Old English/history of the English language

Pacifica

grammaticissima
Staff member
Hello all,

Any books to recommend on the subject (if available online it would be even greater)?
 

Imber Ranae

Ranunculus Iracundus
Do you mean a book to learn Old English, or just a general outline of the history of the English language?
 

Pacifica

grammaticissima
Staff member
Thank you! I think I may order the first one.
 
I would highly reccoment _THE_ELEMENTS_OF_OLD_ENGLISH_ by Samuel Moor, and Thomas Knott. It can be a bit annoyingly American, especially in its overly modern use of Modern English; but it is very thurough in its exposition of the development of Anglo Saxon phonology and morphology going back to its deepest roots.
 

Pacifica

grammaticissima
Staff member
Thanks (Arca and everyone)! Unfortunately I don't have the least familiarity with German - I'll manage without it.
 

Matthaeus

Vemortuicida strenuus
But you live in Belgium, right next to the "germanophones"!
The Wallonians have something against their eastern neighbours?
 

Pacifica

grammaticissima
Staff member
Not especially (well some have against the Flemings, as they against Waloons, but against the Germanophones not really. They seem to be a bit outside the "war".)... but most people here speak only French, you know lol.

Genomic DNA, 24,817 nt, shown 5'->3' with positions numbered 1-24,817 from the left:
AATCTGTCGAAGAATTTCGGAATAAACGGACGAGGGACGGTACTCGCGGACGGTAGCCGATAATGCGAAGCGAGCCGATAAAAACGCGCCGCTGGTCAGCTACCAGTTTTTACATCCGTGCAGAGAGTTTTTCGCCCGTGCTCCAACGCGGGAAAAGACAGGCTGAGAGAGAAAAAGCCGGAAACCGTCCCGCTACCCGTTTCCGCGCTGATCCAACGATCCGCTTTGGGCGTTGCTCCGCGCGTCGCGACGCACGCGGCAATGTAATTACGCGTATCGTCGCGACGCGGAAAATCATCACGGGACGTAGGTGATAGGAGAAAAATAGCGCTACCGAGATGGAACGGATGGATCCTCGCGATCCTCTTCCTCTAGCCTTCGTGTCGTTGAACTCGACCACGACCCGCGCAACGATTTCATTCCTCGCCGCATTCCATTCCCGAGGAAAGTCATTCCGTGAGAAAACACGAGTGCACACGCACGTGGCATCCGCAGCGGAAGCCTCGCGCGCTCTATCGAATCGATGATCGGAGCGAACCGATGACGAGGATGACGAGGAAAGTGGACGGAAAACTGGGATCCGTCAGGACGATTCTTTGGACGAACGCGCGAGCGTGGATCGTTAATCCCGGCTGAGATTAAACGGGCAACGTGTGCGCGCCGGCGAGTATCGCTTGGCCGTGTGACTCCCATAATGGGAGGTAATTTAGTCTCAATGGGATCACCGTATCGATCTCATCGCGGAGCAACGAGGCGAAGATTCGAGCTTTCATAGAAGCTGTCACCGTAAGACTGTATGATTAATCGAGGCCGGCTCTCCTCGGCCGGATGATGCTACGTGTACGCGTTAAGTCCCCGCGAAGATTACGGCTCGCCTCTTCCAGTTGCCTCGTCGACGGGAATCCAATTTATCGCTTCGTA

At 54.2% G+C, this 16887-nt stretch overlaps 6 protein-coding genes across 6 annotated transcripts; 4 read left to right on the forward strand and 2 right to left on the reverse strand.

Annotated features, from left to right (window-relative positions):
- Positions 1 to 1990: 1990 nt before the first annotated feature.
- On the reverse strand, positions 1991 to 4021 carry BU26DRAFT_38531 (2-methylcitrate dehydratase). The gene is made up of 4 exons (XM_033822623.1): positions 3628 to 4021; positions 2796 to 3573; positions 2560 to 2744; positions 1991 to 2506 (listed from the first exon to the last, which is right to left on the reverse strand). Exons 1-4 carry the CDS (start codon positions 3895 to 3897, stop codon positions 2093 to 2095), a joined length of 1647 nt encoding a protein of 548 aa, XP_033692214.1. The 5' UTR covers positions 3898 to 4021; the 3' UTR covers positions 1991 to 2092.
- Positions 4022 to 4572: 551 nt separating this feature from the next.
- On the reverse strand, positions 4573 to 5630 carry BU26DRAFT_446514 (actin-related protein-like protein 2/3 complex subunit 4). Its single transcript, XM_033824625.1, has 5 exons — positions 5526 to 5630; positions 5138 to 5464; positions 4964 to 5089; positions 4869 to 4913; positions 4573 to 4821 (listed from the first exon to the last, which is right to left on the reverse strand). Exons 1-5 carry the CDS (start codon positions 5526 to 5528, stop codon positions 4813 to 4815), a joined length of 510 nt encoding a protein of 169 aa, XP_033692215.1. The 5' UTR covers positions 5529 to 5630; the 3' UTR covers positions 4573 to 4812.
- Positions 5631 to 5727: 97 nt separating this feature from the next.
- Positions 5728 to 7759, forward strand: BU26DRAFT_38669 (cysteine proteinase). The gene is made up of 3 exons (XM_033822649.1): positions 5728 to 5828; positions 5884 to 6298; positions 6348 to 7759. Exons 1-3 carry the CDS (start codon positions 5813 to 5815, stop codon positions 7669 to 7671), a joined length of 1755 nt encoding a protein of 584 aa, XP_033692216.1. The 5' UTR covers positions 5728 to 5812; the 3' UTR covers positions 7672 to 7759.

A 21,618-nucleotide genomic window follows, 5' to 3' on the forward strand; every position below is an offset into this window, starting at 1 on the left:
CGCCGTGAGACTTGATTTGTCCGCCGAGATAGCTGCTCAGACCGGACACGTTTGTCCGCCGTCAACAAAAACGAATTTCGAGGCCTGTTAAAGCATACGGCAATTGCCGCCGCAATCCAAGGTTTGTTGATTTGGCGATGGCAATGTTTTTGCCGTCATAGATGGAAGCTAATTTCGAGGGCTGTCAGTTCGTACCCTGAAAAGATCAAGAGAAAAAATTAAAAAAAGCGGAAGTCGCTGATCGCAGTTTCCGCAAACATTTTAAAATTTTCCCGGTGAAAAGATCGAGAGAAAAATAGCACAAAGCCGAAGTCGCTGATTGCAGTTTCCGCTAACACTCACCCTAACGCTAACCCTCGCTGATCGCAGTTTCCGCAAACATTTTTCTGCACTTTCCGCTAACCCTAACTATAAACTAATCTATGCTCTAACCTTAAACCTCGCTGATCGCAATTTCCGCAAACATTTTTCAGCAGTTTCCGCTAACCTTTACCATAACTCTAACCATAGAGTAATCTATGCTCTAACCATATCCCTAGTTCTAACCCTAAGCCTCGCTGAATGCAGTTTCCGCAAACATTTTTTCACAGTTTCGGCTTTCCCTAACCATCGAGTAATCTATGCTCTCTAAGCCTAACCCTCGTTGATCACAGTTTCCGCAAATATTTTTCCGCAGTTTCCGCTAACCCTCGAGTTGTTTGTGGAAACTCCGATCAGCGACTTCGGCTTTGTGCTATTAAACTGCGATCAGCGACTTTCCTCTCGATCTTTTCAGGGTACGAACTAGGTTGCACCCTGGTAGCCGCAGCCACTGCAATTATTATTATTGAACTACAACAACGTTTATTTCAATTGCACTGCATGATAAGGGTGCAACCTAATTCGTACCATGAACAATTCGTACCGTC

Matthaeus

Vemortuicida strenuus
Yeah, I know .... I just find it a little surprising you've never been interested in German. De gustibus non disputandumst, I guess.
 

Pacifica

grammaticissima
Staff member
Yeah, I know .... I just find it a little surprising you've never been interested in German. De gustibus non disputandumst, I guess.
I've already thought of learning it. But well, I just can't learn everything at the same time (everyone isn't like a certain Arca lol ;)) . I seem to have had a tendency recently to favour long-dead languages for some obscure and unpractical reason, lol. Lucky enough that I at least learnt English before I contracted that strange disease!
 

Arca Defectionis

Civis Illustris
The secret is usually good books. I've yet to really tackle French, which is kind of like a huge project looming over my head (at least if I want a job with languages), but if this is anything like its German counterpart, the crazy grammar will start to make a lot more sense soon...

In that vein, it's thanks to this that I was ever able to get anywhere with German. I highly recommend it (and probably already have). If you've ever tried your hand at Dutch, that will help with the vocabulary as well, but the absurdly complicated adjective declension is too sensibly reduced in Dutch to get you anywhere with that of Old English.

Anyways, you Europeans can take a day trip to a foreign country (or even part of your own country) that speaks a different language. The closest option for us is Quebec at five hours. Take advantage of that ;)
 

Pacifica

grammaticissima
Staff member
The secret is usually good books.